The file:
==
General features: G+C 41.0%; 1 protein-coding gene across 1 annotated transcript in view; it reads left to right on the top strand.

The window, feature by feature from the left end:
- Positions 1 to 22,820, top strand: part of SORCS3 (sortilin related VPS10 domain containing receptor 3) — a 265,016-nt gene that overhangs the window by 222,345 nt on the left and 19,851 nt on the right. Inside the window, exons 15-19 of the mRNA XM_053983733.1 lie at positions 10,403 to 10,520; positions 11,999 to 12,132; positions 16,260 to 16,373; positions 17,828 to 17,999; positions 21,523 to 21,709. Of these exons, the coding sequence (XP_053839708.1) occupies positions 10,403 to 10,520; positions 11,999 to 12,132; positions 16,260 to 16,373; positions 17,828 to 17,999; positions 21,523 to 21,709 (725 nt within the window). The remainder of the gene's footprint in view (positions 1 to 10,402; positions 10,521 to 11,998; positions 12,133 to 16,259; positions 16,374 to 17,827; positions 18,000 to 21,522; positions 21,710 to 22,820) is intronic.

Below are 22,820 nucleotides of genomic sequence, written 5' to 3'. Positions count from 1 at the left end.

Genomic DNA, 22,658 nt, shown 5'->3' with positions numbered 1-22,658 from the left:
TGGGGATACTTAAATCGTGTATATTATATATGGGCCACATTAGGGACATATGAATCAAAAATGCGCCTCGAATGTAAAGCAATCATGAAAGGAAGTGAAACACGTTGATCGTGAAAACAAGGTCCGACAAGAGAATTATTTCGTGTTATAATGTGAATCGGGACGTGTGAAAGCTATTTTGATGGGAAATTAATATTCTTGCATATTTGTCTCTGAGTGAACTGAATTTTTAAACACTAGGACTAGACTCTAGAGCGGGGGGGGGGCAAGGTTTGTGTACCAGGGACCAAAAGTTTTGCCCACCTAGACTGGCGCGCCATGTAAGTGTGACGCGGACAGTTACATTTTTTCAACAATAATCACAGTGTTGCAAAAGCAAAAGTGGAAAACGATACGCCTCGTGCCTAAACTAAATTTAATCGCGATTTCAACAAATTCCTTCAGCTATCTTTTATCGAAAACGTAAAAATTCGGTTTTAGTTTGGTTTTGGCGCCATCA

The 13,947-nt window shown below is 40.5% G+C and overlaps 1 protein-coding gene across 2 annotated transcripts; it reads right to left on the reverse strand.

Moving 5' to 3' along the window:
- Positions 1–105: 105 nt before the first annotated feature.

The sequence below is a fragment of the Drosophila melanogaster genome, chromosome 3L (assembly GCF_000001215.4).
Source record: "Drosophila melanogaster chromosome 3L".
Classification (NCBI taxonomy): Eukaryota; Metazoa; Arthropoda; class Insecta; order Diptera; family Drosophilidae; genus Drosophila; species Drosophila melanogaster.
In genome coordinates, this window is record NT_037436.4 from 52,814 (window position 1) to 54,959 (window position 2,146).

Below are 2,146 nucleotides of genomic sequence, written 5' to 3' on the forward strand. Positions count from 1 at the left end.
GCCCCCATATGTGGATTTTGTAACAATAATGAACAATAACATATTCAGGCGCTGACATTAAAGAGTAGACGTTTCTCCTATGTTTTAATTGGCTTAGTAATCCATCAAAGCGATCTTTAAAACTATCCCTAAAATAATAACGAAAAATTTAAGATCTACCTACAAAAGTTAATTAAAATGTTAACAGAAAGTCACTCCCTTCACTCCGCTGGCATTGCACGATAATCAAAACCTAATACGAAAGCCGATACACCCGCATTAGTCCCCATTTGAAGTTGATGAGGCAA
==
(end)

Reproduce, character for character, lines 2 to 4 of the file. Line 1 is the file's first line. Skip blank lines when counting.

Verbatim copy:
The window, feature by feature from the left end:
- Positions 1 to 22,820, top strand: part of SORCS3 (sortilin related VPS10 domain containing receptor 3) — a 265,016-nt gene that overhangs the window by 222,345 nt on the left and 19,851 nt on the right. Inside the window, exons 15-19 of the mRNA XM_053983733.1 lie at positions 10,403 to 10,520; positions 11,999 to 12,132; positions 16,260 to 16,373; positions 17,828 to 17,999; positions 21,523 to 21,709. Of these exons, the coding sequence (XP_053839708.1) occupies positions 10,403 to 10,520; positions 11,999 to 12,132; positions 16,260 to 16,373; positions 17,828 to 17,999; positions 21,523 to 21,709 (725 nt within the window). The remainder of the gene's footprint in view (positions 1 to 10,402; positions 10,521 to 11,998; positions 12,133 to 16,259; positions 16,374 to 17,827; positions 18,000 to 21,522; positions 21,710 to 22,820) is intronic.

Below are 22,820 nucleotides of genomic sequence, written 5' to 3'. Positions count from 1 at the left end.